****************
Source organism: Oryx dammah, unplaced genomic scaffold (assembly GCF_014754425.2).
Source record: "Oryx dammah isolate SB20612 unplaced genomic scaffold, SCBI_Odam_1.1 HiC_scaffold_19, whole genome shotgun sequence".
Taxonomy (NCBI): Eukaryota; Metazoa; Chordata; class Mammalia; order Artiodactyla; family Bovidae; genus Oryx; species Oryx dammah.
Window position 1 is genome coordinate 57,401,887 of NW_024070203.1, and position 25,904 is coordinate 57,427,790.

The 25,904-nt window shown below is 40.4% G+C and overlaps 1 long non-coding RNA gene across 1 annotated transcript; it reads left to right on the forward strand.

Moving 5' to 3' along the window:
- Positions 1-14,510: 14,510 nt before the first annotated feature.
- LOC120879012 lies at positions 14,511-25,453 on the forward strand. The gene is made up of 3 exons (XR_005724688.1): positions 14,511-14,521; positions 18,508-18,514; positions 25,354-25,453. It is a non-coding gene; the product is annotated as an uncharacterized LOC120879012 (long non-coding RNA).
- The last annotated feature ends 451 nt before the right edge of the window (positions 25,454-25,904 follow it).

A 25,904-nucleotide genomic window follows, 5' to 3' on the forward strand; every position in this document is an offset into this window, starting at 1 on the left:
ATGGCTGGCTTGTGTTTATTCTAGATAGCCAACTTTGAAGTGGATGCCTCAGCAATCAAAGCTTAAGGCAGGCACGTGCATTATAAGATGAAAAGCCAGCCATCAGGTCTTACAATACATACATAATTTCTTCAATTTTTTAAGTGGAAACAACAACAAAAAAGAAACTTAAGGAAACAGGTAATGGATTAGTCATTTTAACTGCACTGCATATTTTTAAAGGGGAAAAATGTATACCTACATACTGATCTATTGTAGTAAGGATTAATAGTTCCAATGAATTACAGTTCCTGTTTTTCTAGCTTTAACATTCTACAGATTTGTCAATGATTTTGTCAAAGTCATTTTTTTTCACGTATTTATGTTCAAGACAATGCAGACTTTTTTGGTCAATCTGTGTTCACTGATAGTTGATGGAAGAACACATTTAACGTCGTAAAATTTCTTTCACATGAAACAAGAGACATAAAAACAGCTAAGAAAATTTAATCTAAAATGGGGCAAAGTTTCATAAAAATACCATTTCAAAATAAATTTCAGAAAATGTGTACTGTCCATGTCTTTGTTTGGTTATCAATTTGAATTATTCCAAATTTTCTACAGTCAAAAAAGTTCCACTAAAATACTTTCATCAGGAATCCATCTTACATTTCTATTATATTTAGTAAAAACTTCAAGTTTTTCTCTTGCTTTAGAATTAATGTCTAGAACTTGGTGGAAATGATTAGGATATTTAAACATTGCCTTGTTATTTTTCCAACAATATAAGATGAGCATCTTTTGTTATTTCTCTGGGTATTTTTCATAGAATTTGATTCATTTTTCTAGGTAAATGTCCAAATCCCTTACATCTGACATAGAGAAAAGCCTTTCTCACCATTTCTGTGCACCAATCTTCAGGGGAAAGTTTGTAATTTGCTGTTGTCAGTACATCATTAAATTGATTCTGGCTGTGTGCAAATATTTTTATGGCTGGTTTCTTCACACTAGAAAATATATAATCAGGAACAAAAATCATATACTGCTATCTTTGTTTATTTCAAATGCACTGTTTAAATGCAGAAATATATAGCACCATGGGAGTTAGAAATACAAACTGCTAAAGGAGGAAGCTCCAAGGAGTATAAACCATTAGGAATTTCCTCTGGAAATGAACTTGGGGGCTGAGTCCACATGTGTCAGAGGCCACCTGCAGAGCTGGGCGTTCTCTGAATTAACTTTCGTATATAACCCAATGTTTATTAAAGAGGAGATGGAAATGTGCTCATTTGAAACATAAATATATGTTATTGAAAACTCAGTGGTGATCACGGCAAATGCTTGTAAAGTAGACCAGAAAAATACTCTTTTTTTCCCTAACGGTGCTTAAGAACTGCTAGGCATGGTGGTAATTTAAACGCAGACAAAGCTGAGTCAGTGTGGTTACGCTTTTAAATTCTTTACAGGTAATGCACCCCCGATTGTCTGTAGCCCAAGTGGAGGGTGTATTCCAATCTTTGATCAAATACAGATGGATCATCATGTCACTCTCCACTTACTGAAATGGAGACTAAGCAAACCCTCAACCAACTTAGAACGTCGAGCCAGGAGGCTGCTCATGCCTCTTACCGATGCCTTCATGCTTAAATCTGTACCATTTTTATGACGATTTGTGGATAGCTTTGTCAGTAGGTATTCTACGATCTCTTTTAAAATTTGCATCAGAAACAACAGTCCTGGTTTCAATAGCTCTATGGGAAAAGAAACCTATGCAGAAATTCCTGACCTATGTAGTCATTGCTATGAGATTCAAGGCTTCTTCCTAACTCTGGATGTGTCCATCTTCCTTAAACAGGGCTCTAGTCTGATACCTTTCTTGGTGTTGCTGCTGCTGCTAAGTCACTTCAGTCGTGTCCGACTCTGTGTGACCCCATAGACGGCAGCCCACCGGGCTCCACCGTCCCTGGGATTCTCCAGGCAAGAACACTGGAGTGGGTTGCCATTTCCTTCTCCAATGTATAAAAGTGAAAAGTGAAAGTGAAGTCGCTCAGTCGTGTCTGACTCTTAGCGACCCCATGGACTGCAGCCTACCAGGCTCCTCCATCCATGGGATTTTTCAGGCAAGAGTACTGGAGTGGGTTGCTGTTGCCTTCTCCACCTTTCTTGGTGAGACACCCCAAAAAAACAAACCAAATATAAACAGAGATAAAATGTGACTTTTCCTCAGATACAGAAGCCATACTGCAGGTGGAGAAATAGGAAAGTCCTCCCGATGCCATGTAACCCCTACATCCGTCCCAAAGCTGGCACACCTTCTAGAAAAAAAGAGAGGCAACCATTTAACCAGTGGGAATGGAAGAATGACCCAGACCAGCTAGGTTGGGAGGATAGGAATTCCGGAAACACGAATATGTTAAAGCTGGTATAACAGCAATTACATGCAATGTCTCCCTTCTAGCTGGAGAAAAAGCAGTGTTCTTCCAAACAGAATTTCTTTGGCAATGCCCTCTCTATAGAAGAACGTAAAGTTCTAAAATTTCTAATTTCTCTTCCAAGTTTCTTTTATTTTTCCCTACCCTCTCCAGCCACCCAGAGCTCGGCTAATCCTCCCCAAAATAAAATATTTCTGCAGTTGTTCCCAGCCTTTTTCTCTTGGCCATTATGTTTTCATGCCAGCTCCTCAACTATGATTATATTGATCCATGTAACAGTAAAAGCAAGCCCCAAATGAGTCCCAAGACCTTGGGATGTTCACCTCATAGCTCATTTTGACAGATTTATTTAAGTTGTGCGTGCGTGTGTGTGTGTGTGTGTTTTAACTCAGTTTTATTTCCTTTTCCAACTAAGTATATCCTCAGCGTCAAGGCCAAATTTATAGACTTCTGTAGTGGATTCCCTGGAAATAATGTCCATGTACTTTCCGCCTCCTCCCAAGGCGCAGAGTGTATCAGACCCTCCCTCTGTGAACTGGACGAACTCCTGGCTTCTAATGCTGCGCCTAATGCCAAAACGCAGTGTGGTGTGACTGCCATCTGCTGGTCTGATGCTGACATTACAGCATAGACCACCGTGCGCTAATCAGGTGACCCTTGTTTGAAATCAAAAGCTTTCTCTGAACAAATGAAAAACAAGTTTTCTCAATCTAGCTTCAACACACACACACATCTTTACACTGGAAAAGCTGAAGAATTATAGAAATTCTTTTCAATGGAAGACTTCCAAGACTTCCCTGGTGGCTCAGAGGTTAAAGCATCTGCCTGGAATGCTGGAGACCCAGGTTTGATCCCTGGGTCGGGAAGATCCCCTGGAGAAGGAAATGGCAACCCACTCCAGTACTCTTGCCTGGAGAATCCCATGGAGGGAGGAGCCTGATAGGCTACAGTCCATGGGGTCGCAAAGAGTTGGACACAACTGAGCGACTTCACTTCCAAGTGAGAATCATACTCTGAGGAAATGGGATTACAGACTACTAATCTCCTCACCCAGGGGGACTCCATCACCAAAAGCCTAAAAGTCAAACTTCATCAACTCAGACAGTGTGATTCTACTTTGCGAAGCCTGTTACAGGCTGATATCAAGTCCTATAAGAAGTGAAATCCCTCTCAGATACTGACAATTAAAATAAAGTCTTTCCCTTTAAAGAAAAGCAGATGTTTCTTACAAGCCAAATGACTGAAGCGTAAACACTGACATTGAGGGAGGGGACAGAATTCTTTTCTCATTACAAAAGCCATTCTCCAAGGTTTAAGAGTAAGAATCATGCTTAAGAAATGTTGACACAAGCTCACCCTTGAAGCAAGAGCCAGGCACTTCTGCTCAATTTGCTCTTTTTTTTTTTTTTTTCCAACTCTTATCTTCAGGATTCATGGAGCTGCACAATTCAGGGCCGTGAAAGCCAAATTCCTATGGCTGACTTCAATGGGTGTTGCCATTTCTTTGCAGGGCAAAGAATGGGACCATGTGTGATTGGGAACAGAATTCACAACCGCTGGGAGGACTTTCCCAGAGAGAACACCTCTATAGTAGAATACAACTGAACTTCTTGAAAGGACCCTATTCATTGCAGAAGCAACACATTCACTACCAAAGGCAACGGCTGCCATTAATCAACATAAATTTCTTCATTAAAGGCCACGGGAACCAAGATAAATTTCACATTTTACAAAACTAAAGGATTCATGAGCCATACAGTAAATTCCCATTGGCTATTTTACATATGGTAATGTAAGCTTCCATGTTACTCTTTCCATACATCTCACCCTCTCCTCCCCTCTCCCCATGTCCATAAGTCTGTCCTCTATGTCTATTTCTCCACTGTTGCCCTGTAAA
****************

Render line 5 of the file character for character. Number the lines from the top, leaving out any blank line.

The 25,904-nt window shown below is 40.4% G+C and overlaps 1 long non-coding RNA gene across 1 annotated transcript; it reads left to right on the forward strand.